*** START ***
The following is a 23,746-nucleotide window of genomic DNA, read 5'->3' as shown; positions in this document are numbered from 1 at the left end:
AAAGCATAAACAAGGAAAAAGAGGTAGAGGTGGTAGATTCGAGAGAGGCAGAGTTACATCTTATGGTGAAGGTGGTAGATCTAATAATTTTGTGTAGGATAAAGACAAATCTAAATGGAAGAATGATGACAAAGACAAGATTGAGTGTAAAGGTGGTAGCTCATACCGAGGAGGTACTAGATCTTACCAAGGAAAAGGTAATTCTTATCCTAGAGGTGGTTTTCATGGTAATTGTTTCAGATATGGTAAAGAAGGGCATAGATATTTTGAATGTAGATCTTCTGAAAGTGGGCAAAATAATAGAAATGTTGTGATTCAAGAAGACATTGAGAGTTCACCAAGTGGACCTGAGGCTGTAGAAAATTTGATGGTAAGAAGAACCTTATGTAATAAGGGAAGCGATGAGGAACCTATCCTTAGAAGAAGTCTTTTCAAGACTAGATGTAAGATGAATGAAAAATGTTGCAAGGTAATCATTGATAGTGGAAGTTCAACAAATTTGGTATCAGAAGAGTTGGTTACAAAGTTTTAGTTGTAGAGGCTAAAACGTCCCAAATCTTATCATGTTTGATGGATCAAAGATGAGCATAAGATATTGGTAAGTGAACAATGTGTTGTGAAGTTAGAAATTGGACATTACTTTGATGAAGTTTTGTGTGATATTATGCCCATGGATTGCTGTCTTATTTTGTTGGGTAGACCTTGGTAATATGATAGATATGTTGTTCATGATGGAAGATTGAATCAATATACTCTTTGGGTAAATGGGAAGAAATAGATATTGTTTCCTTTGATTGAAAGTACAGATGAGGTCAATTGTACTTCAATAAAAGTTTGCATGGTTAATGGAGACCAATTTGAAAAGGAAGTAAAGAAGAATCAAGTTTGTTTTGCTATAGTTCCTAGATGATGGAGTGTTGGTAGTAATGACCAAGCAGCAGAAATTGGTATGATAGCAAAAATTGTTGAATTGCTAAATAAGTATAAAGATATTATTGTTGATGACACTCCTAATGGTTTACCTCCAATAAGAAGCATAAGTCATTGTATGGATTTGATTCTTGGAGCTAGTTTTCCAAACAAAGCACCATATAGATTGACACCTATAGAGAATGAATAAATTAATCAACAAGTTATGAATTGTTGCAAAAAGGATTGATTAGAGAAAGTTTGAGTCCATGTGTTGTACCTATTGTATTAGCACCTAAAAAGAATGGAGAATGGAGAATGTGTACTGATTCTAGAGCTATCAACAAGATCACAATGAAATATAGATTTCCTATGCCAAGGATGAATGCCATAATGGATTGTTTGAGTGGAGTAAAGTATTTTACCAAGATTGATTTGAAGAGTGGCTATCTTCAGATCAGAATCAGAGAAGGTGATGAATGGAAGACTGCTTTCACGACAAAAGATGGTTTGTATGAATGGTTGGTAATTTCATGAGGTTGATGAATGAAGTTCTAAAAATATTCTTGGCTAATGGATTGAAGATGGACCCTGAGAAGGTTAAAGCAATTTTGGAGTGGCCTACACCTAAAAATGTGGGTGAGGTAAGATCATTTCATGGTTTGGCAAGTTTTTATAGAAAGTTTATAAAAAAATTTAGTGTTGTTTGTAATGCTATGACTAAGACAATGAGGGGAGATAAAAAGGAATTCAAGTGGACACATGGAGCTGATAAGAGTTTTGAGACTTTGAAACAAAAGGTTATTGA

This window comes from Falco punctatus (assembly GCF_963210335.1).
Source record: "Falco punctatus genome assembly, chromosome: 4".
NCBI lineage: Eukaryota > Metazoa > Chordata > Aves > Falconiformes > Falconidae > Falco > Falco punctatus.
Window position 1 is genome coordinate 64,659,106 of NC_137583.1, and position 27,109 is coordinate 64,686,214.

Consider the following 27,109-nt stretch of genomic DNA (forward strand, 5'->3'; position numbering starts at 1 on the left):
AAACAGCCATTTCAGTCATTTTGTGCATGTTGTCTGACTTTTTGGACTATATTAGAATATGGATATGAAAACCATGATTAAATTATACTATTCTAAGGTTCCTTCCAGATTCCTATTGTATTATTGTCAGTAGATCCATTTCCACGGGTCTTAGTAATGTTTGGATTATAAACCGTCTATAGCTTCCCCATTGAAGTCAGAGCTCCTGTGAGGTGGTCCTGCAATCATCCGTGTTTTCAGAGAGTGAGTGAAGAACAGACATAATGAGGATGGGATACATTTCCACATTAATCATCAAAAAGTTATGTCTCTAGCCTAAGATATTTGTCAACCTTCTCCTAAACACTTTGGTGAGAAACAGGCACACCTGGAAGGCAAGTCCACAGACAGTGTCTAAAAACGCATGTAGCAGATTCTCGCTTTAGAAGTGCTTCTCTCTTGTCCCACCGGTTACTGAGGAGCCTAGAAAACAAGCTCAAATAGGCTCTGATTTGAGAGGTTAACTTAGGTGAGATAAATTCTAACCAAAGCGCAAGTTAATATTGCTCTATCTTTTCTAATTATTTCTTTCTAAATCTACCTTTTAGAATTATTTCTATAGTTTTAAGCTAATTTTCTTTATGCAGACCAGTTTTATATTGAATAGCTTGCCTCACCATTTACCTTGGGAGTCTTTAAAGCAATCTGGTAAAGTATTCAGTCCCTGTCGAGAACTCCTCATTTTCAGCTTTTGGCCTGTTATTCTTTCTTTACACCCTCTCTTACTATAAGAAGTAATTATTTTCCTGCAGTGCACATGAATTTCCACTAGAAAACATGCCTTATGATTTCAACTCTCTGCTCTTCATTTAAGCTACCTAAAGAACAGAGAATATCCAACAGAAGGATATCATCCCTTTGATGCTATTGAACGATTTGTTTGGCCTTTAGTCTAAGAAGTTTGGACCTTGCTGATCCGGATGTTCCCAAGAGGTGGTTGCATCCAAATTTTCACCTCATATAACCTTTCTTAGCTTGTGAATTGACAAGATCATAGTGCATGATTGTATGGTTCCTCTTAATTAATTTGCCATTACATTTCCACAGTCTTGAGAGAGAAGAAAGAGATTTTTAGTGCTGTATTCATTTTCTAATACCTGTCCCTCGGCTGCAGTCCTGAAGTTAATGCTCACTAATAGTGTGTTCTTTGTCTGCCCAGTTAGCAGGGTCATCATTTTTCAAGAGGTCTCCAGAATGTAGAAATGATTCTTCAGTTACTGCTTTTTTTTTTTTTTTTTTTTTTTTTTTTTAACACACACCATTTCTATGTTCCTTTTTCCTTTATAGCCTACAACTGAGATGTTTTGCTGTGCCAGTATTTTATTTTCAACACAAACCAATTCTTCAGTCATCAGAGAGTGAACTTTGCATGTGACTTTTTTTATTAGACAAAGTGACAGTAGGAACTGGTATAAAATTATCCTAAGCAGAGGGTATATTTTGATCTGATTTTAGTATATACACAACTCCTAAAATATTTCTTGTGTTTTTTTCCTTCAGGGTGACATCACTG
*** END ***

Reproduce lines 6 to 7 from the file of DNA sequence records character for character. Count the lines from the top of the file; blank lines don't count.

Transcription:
Window position 1 is genome coordinate 64,659,106 of NC_137583.1, and position 27,109 is coordinate 64,686,214.

Consider the following 27,109-nt stretch of genomic DNA (forward strand, 5'->3'; position numbering starts at 1 on the left):